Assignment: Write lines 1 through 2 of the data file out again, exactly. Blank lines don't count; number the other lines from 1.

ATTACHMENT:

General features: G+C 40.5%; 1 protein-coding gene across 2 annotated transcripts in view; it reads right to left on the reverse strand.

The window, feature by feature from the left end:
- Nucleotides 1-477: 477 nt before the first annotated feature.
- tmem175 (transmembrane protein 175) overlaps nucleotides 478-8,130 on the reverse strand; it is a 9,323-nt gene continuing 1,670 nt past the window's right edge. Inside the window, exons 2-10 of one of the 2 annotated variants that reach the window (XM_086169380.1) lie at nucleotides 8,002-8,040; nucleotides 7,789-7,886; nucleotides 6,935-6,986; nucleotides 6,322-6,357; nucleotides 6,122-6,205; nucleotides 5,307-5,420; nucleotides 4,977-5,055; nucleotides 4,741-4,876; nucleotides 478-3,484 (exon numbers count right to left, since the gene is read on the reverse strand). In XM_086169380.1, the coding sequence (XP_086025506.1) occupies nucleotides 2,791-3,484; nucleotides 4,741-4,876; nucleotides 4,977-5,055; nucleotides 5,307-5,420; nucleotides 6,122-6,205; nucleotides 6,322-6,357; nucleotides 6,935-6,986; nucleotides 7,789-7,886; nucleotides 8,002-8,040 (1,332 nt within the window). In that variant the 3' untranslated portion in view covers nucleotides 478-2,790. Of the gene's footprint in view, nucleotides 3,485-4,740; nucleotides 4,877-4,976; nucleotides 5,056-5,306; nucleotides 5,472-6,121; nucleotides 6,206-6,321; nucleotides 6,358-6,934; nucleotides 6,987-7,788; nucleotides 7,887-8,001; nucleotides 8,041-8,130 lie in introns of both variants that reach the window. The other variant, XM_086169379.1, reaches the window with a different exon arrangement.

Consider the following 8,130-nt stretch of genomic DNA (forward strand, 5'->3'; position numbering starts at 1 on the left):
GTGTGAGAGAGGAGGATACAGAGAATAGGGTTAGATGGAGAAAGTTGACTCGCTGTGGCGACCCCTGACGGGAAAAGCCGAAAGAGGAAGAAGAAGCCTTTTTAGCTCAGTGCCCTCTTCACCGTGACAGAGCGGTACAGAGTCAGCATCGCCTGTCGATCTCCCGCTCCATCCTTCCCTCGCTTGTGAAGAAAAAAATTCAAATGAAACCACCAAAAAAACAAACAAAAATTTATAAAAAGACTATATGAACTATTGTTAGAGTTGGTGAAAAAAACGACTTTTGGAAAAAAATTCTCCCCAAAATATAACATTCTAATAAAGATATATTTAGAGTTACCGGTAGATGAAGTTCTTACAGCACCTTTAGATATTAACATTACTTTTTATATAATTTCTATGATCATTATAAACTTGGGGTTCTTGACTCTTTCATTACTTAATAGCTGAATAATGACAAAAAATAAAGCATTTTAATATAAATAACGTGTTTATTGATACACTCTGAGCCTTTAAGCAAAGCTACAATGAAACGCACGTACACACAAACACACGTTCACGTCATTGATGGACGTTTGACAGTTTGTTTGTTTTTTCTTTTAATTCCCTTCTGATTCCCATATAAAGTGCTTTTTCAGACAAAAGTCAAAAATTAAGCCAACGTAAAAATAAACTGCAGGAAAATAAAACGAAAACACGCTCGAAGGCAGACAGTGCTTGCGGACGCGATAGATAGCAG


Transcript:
General features: G+C 40.5%; 1 protein-coding gene across 2 annotated transcripts in view; it reads right to left on the reverse strand.

The window, feature by feature from the left end: